Also — it goes without saying — but make sure your product is truly up to scratch before you pitch, as they test it throughly and in ways you won’t expect. During one dinner in Sydney with Morning Crest Capital, at about 9pm they decided to test our platform on the spot, jumping on Airtasker to seek out two house cleaners — that needed to be able to speak Mandarin — that were available to clean their apartment by 10pm that same night. Luckily, a few of our top Airtaskers were up to the task and got the job done. All without knowing how important those tasks were to the future of Airtasker.
There is a general fear in Australia of entering Asian markets because of the cultural, financial and market differences. However, by partnering with local Chinese investors, Australian startups can create a softer landing for when they decide to launch in Asia, where relationships are key to success.
The Chinese market is massive and growing fast, so the opportunity becomes very attractive when you combine Australia’s technology resources, IP and smart, robust business models together with that huge commercial opportunity.
Australian entrepreneurs, who enjoy existing pathways to Silicon Valley thanks to trailblazers like Atlassian, BigCommerce and 99designs, are uniquely positioned to get the best of both worlds with rapidly developing opportunities to expand into Asia due to proximity and timezone compatibility.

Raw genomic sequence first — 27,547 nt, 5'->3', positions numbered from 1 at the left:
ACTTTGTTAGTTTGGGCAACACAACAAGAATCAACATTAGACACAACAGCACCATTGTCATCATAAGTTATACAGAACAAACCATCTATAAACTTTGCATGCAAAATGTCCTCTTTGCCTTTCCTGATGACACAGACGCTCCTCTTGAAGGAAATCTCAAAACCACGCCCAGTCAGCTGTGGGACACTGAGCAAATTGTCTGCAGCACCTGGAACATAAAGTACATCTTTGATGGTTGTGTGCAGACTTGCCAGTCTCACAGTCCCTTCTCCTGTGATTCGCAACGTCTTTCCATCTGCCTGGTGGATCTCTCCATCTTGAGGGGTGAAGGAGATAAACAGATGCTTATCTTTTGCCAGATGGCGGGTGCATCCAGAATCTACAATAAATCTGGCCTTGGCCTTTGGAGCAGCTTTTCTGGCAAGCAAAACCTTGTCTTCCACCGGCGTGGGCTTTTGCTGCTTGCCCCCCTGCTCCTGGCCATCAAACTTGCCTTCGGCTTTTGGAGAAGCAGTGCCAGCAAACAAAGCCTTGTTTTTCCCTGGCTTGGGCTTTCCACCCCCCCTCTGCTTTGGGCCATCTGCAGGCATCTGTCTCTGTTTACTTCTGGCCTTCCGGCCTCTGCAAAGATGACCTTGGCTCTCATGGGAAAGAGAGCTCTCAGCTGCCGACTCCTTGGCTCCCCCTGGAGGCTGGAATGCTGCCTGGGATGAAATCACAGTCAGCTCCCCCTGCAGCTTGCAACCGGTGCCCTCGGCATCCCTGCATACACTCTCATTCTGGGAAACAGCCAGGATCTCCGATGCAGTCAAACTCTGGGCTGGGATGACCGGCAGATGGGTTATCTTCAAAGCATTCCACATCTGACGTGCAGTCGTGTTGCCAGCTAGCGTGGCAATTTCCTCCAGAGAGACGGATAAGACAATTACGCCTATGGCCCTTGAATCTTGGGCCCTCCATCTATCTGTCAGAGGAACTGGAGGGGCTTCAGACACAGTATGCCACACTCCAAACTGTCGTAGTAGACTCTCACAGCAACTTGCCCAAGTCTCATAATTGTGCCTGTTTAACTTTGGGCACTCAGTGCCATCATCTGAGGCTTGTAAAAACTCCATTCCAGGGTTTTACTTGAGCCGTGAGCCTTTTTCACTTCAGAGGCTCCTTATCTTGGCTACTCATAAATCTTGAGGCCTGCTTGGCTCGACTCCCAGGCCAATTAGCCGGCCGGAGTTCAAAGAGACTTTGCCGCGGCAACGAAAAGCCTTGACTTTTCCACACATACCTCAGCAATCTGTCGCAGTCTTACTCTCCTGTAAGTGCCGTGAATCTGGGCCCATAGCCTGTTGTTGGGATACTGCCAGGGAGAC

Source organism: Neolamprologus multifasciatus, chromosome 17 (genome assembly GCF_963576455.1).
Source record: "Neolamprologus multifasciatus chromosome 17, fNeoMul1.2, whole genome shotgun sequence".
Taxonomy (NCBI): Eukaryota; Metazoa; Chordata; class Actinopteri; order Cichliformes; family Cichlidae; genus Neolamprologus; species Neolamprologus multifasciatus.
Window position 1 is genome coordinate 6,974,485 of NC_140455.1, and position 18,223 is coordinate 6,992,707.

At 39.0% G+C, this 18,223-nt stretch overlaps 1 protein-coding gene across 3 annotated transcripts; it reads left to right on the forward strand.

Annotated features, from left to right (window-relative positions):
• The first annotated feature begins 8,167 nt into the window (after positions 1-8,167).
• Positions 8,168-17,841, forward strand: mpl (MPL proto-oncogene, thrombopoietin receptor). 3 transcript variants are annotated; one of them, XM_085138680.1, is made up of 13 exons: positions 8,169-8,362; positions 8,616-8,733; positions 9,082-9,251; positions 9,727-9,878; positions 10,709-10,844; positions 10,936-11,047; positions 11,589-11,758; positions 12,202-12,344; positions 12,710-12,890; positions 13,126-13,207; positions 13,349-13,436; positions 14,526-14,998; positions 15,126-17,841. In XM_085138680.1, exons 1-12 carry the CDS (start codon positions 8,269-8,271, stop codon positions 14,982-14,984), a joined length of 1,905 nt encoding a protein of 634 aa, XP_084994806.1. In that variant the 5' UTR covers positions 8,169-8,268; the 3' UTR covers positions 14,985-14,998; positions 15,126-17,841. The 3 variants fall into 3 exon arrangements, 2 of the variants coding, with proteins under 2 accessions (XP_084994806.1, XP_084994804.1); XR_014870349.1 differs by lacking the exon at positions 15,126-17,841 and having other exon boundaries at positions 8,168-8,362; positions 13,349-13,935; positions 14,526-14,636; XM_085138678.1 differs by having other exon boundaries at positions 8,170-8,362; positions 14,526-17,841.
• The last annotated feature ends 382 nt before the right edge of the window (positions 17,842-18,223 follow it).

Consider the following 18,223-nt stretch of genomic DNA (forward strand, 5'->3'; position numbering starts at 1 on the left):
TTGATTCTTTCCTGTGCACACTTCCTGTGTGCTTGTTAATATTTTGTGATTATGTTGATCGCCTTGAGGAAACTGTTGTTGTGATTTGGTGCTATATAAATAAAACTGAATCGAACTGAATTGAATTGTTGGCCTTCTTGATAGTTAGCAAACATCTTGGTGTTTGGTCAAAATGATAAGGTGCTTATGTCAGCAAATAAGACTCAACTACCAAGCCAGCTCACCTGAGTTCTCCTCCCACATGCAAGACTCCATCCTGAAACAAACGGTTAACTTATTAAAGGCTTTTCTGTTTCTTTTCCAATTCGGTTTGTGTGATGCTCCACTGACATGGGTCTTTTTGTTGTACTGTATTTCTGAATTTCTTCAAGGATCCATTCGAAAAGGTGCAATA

The choice on whether the US, Asia or the rest of world comes first will come down to the market your product suits best and competition in the respective market. But either way, it’s an opportunity you don’t want to miss without analysing.
The support frameworks facilitating these expansions are also developing quickly and with this momentum, investment appetite and partnership opportunities will only increase for Aussie startups looking to get funded in Asia or launch there.
Tim Fung is the co-founder and CEO of Airtasker.
Here are Tim Fung’s top three top tips for approaching Chinese VCs:
- Have a big vision -They are use to hearing some very big numbers given the size of the Chinese market. In terms of scale, they are not going to be blown away by a vision to hit 100 million users or $100 million revenue. For them, that’s a starting point to get down to “real business” – so be prepared to share a big vision and don’t be constrained upfront by your own limitations.
- Be patient and invest the time: It took a long time to convince the investment team of our story and to negotiate a deal. We spent many many hours with them to develop a relationship, convince them of the story and the opportunity. This was further stretched by the different time zones. Further, we had to acknowledge that you have to “kiss a lot of frogs” along the way. So even though you aren’t 100% sure that you will close a deal, we needed to invest a large amount of time to even have a chance of success.
- They focus massively on the team: More than anything, I think the main aspect of the company that they look for is a team of founders that can deliver on their vision. We spent a great deal of time “getting to know each other” both in and outside of working environment.